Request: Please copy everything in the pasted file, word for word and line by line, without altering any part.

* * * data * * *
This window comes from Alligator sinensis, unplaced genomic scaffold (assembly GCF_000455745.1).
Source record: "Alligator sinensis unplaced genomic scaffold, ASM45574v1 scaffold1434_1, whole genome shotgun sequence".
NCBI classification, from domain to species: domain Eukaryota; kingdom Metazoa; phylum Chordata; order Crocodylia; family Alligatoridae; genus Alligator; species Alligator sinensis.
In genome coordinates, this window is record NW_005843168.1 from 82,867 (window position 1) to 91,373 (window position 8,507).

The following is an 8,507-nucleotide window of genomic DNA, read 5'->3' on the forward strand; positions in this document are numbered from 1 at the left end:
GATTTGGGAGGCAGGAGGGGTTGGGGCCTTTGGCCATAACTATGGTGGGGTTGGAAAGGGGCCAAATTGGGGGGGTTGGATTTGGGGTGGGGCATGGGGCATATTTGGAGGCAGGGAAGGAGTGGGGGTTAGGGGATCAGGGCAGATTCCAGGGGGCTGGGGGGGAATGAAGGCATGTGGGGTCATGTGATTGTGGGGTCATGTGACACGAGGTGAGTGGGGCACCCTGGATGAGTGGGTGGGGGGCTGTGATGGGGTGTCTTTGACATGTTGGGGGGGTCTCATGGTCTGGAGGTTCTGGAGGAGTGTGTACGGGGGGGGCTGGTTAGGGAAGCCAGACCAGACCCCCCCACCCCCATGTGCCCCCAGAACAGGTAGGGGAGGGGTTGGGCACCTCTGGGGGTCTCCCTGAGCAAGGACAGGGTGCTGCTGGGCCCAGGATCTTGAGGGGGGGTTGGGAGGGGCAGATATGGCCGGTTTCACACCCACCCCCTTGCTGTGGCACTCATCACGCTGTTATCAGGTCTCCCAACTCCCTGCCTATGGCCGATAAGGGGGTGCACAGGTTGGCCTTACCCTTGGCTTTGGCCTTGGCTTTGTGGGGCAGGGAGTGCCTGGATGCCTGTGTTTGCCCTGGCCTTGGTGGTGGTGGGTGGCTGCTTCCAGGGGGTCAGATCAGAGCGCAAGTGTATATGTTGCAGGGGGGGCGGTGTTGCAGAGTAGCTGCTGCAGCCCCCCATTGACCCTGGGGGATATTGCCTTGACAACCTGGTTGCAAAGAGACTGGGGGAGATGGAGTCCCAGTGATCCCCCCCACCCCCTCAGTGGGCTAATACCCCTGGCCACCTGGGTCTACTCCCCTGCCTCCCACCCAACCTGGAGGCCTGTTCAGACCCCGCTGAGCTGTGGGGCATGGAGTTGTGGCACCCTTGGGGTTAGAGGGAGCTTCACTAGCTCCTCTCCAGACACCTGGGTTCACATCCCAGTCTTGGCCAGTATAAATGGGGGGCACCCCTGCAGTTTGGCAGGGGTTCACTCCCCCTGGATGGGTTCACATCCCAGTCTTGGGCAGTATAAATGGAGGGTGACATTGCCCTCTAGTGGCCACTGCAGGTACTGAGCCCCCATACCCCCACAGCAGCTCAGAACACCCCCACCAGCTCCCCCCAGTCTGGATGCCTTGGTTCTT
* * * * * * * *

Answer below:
This window comes from Alligator sinensis, unplaced genomic scaffold (assembly GCF_000455745.1).
Source record: "Alligator sinensis unplaced genomic scaffold, ASM45574v1 scaffold1434_1, whole genome shotgun sequence".
NCBI classification, from domain to species: domain Eukaryota; kingdom Metazoa; phylum Chordata; order Crocodylia; family Alligatoridae; genus Alligator; species Alligator sinensis.
In genome coordinates, this window is record NW_005843168.1 from 82,867 (window position 1) to 91,373 (window position 8,507).

The following is an 8,507-nucleotide window of genomic DNA, read 5'->3' on the forward strand; positions in this document are numbered from 1 at the left end:
GATTTGGGAGGCAGGAGGGGTTGGGGCCTTTGGCCATAACTATGGTGGGGTTGGAAAGGGGCCAAATTGGGGGGGTTGGATTTGGGGTGGGGCATGGGGCATATTTGGAGGCAGGGAAGGAGTGGGGGTTAGGGGATCAGGGCAGATTCCAGGGGGCTGGGGGGGAATGAAGGCATGTGGGGTCATGTGATTGTGGGGTCATGTGACACGAGGTGAGTGGGGCACCCTGGATGAGTGGGTGGGGGGCTGTGATGGGGTGTCTTTGACATGTTGGGGGGGTCTCATGGTCTGGAGGTTCTGGAGGAGTGTGTACGGGGGGGGCTGGTTAGGGAAGCCAGACCAGACCCCCCCACCCCCATGTGCCCCCAGAACAGGTAGGGGAGGGGTTGGGCACCTCTGGGGGTCTCCCTGAGCAAGGACAGGGTGCTGCTGGGCCCAGGATCTTGAGGGGGGGTTGGGAGGGGCAGATATGGCCGGTTTCACACCCACCCCCTTGCTGTGGCACTCATCACGCTGTTATCAGGTCTCCCAACTCCCTGCCTATGGCCGATAAGGGGGTGCACAGGTTGGCCTTACCCTTGGCTTTGGCCTTGGCTTTGTGGGGCAGGGAGTGCCTGGATGCCTGTGTTTGCCCTGGCCTTGGTGGTGGTGGGTGGCTGCTTCCAGGGGGTCAGATCAGAGCGCAAGTGTATATGTTGCAGGGGGGGCGGTGTTGCAGAGTAGCTGCTGCAGCCCCCCATTGACCCTGGGGGATATTGCCTTGACAACCTGGTTGCAAAGAGACTGGGGGAGATGGAGTCCCAGTGATCCCCCCCACCCCCTCAGTGGGCTAATACCCCTGGCCACCTGGGTCTACTCCCCTGCCTCCCACCCAACCTGGAGGCCTGTTCAGACCCCGCTGAGCTGTGGGGCATGGAGTTGTGGCACCCTTGGGGTTAGAGGGAGCTTCACTAGCTCCTCTCCAGACACCTGGGTTCACATCCCAGTCTTGGCCAGTATAAATGGGGGGCACCCCTGCAGTTTGGCAGGGGTTCACTCCCCCTGGATGGGTTCACATCCCAGTCTTGGGCAGTATAAATGGAGGGTGACATTGCCCTCTAGTGGCCACTGCAGGTACTGAGCCCCCATACCCCCACAGCAGCTCAGAACACCCCCACCAGCTCCCCCCAGTCTGGATGCCTTGGTTCTT